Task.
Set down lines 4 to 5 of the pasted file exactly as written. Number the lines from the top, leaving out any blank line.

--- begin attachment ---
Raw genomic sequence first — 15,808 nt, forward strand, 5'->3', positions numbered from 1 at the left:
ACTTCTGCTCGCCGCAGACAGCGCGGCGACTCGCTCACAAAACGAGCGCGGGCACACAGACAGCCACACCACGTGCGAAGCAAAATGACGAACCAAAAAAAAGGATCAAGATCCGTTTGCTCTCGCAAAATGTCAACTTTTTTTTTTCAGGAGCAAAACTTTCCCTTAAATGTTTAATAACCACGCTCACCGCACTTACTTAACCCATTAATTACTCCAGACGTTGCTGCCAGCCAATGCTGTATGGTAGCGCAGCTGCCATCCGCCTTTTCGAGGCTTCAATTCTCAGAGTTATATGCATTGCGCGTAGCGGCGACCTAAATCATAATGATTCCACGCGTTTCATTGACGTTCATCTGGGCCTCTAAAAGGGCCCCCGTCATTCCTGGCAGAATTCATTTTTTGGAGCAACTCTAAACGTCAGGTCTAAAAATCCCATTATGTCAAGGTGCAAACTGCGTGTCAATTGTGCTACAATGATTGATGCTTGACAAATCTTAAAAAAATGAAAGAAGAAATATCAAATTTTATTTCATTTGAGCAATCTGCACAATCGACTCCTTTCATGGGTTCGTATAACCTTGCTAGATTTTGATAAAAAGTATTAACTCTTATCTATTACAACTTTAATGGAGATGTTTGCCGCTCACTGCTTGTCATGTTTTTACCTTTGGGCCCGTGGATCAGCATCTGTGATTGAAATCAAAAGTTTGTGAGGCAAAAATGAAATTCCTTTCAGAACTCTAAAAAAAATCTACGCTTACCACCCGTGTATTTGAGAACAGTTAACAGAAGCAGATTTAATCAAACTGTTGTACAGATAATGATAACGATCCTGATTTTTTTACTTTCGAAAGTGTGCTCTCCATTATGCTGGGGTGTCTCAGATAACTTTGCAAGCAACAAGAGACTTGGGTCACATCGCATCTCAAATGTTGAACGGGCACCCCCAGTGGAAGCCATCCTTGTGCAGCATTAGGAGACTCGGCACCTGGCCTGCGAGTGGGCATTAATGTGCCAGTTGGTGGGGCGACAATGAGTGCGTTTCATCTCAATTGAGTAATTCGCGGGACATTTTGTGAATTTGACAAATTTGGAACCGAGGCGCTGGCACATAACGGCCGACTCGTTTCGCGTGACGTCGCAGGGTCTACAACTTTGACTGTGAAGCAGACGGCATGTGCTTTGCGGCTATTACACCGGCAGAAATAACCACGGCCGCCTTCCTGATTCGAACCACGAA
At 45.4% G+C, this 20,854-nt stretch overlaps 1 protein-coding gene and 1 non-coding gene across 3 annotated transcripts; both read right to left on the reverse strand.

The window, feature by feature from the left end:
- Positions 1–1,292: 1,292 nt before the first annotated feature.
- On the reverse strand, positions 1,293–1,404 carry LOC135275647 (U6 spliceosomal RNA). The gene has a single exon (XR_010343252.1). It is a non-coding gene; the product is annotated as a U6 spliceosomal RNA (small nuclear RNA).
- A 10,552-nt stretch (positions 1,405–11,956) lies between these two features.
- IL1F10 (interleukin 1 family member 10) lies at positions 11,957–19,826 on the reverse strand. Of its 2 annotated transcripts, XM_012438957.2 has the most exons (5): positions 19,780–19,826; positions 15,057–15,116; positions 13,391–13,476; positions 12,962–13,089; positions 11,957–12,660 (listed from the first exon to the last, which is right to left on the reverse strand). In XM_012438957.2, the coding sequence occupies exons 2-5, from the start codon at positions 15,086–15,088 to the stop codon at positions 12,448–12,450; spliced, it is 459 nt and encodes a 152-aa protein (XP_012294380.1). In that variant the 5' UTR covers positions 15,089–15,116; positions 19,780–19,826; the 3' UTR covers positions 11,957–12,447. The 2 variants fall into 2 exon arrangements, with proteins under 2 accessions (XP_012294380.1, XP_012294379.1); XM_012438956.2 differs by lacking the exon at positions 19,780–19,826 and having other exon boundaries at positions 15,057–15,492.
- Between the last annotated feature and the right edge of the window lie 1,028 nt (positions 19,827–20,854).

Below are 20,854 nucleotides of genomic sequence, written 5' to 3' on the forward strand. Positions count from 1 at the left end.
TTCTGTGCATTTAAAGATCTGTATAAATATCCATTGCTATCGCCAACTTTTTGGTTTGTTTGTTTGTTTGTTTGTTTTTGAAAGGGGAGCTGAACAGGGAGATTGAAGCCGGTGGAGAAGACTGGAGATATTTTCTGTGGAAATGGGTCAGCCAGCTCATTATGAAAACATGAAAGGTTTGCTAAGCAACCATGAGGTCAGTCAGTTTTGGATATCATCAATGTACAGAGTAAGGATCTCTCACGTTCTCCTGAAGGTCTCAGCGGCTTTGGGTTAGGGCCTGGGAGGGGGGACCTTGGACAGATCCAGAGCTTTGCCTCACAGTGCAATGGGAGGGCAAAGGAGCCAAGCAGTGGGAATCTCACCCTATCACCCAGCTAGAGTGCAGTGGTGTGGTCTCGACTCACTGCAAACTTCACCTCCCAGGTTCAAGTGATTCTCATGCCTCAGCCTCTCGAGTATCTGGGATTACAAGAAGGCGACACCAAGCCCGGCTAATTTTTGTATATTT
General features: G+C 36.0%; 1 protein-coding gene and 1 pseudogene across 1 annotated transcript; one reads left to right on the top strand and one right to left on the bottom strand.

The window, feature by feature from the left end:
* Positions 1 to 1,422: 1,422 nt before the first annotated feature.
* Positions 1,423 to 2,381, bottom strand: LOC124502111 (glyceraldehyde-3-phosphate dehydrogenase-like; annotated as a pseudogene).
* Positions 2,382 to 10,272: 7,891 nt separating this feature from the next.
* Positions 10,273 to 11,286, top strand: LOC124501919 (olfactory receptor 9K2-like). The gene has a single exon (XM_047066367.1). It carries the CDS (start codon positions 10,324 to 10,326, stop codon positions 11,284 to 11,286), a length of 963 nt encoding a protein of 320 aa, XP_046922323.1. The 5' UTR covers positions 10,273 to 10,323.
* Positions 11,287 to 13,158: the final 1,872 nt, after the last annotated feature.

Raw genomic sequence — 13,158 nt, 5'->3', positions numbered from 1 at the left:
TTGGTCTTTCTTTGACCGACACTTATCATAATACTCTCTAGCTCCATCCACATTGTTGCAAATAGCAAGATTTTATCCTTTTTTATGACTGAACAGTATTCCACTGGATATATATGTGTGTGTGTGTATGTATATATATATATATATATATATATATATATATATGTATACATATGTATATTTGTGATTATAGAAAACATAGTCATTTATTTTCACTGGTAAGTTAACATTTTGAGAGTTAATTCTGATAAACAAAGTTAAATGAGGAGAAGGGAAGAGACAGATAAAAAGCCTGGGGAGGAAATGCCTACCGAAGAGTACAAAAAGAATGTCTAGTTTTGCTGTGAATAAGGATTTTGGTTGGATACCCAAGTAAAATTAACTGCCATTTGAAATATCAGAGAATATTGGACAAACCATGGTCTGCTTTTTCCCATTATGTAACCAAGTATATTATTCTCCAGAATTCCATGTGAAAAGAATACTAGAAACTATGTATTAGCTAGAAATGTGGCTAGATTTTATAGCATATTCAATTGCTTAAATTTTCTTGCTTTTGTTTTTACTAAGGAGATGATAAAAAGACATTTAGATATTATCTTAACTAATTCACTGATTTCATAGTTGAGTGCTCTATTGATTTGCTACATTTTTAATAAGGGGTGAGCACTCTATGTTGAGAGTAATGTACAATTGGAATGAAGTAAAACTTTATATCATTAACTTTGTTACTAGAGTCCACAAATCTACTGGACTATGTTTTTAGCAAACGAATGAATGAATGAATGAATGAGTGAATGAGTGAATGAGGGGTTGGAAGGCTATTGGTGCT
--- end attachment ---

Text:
The window, feature by feature from the left end:
- Positions 1–1,292: 1,292 nt before the first annotated feature.